Research into alternative sources of energy, such as solar and wind, are constantly growing and evolving. The science behind photovoltaics is improving constantly and wind turbines are producing more electrical energy than ever before. However, the question still stands of how we store and deliver this electrical energy to the grid. A few ECS members from Harvard University believe their new flow battery could answer that question.
Building off earlier research, the new and improve flow battery could offer a great solution for the reliability issue of energy sources such as wind and solar based on weather patterns. The batteries could store large amounts of electrical energy that can delivered to commercial and residential establishments even when the wind isn’t blowing or the sun isn’t shining.
This from Harvard University:
In the operation of the battery, electrons are picked up and released by compounds composed of inexpensive, earth-abundant elements (carbon, oxygen, nitrogen, hydrogen, iron and potassium) dissolved in water. The compounds are non-toxic, non-flammable, and widely available, making them safer and cheaper than other battery systems.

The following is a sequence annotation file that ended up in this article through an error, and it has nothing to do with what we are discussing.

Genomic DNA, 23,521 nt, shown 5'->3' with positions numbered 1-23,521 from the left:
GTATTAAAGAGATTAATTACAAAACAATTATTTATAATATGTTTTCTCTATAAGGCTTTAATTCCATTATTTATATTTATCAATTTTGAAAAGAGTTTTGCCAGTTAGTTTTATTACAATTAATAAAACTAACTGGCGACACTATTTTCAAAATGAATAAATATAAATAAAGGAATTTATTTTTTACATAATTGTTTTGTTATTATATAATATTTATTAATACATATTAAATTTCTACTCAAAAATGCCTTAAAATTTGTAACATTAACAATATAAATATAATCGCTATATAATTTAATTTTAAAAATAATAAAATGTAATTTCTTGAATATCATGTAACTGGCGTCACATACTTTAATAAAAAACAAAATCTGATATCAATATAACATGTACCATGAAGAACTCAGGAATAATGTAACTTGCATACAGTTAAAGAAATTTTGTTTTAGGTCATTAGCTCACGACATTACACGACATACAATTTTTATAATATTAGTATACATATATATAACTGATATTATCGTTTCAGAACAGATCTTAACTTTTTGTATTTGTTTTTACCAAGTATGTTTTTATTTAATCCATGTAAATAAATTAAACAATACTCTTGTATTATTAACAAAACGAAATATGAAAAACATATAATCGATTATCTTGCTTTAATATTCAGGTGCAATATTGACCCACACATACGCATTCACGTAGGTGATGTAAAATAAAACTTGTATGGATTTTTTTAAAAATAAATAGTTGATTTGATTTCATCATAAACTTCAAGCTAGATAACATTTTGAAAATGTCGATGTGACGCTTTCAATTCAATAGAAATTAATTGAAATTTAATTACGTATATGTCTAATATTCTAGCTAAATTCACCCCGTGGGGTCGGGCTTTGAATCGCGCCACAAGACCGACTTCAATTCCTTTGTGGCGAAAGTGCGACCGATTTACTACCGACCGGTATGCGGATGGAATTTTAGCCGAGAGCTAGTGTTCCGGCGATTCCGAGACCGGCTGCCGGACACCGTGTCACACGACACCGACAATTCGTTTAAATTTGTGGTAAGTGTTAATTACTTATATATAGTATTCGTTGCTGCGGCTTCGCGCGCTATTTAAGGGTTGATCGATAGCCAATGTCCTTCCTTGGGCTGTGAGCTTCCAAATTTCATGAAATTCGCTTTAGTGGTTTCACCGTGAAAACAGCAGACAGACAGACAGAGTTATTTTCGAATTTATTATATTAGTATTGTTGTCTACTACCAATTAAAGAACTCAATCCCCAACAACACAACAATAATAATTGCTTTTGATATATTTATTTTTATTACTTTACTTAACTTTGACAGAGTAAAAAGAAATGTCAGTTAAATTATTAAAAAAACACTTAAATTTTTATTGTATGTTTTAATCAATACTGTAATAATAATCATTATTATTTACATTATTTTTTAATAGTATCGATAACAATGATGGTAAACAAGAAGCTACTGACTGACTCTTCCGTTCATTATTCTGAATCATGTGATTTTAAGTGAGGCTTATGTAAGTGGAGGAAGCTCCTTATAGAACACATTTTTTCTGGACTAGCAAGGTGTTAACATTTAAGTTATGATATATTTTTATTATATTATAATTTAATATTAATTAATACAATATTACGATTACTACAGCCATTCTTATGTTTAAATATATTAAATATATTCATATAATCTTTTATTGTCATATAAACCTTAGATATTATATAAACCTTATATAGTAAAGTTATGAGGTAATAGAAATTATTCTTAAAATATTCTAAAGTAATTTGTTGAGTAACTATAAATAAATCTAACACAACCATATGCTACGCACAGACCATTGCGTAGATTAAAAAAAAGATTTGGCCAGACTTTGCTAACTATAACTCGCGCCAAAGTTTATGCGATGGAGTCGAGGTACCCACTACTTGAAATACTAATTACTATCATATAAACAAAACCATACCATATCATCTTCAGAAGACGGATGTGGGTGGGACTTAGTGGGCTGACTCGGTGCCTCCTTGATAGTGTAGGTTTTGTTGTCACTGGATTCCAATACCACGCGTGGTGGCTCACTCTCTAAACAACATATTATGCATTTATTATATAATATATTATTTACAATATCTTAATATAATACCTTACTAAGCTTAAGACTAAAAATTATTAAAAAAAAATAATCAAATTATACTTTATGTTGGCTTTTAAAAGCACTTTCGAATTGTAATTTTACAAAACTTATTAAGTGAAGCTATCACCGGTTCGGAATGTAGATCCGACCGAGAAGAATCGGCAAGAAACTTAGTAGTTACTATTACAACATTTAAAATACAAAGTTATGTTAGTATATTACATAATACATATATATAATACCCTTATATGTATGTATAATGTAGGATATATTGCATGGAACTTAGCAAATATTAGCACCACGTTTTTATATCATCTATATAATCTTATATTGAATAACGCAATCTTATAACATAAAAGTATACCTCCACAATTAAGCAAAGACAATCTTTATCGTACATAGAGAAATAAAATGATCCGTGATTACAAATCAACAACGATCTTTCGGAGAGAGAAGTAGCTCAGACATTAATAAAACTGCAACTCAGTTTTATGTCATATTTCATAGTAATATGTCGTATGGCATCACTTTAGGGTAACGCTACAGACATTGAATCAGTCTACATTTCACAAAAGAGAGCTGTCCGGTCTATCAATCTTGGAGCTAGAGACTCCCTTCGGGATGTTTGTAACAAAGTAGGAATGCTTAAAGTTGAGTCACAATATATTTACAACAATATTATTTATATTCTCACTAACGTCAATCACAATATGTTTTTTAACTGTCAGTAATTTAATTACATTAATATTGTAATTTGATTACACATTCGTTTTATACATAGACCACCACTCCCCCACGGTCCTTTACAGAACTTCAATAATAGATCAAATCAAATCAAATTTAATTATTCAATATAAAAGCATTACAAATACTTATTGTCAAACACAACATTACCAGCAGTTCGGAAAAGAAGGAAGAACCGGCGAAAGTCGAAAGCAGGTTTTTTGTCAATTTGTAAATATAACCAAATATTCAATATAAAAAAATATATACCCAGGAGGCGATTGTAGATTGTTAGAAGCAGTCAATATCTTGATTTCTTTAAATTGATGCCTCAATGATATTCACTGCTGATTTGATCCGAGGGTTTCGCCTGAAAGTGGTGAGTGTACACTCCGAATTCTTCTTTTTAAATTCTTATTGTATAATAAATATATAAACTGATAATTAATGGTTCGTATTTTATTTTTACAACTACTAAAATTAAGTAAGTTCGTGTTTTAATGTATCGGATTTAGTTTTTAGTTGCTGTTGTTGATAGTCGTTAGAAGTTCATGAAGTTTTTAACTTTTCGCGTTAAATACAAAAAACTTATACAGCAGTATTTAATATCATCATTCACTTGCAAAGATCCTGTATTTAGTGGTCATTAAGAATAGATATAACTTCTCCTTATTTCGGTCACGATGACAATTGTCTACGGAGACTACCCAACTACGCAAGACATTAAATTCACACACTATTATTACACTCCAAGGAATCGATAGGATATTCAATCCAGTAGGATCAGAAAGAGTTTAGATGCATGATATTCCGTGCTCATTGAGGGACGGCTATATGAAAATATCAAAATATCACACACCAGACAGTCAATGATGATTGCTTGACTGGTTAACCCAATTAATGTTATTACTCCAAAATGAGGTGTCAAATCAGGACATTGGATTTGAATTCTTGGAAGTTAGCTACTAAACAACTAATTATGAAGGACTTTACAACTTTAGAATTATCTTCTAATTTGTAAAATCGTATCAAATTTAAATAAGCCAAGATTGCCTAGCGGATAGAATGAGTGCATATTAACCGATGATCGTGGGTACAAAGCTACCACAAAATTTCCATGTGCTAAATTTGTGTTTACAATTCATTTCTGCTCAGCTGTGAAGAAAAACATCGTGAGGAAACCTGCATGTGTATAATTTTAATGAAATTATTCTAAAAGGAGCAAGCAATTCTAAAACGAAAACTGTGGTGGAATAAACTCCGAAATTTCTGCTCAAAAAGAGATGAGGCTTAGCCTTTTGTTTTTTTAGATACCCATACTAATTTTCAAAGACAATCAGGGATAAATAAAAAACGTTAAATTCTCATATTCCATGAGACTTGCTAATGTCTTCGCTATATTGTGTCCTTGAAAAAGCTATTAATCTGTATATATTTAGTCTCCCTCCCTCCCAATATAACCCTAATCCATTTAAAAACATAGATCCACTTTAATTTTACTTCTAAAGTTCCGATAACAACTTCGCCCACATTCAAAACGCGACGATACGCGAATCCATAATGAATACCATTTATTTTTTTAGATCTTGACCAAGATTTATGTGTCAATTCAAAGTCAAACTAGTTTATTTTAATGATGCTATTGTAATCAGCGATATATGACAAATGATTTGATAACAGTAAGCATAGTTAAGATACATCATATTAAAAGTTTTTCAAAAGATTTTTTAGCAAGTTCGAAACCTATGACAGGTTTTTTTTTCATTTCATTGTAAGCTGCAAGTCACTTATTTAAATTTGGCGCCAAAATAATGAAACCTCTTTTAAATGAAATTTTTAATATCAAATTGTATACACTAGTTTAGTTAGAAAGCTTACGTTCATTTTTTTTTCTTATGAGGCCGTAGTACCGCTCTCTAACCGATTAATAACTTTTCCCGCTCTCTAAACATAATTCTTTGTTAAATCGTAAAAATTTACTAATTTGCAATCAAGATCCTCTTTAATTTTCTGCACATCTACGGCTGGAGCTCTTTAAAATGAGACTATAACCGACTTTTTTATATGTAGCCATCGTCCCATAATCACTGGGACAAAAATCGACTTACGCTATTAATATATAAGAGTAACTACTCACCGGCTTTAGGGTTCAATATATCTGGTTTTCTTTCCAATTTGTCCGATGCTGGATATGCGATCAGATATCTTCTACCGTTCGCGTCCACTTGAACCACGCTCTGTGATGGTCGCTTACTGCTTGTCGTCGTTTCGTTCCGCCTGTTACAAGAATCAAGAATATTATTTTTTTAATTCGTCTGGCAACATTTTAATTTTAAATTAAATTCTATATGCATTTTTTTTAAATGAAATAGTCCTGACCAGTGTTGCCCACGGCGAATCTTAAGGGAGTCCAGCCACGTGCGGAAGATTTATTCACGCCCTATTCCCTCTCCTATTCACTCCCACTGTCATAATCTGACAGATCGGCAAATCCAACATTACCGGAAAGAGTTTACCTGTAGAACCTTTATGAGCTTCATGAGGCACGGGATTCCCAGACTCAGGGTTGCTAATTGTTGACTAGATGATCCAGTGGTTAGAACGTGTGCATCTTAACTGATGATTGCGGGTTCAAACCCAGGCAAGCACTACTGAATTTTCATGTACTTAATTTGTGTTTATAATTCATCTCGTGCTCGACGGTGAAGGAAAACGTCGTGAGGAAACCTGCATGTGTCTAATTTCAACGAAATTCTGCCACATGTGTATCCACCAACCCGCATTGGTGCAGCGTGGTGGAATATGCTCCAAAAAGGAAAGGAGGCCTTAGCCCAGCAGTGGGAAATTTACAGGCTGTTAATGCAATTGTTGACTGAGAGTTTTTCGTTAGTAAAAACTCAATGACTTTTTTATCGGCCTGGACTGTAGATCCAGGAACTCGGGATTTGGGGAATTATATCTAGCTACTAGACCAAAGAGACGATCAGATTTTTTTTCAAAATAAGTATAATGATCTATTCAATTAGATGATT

“This is chemistry I’d be happy to put in my basement,” says Michael J. Aziz, ECS member and project Principal Investigator. “The non-toxicity and cheap, abundant materials placed in water solution mean that it’s safe — it can’t catch on fire — and that’s huge when you’re storing large amounts of electrical energy anywhere near people.”
The paper can be found in the journal Science, with contributions by ECS members Michael Gerhardt and Ray Gordon.
“We combined a common organic dye with an inexpensive food additive to increase our battery voltage by about 50 percent over our previous materials,” says Gordon. The findings “deliver the first high-performance, non-flammable, non-toxic, non-corrosive, and low-cost chemicals for flow batteries.”
The potential for this flow battery is immense due to the rapid growth of photovoltaics and the increased interest in alternative forms of energy.
PS: Check out this paper by Aziz and Gerhardt entitled, “A Quinone-Bromide Flow Battery with 1 W/cm2 Power Density.”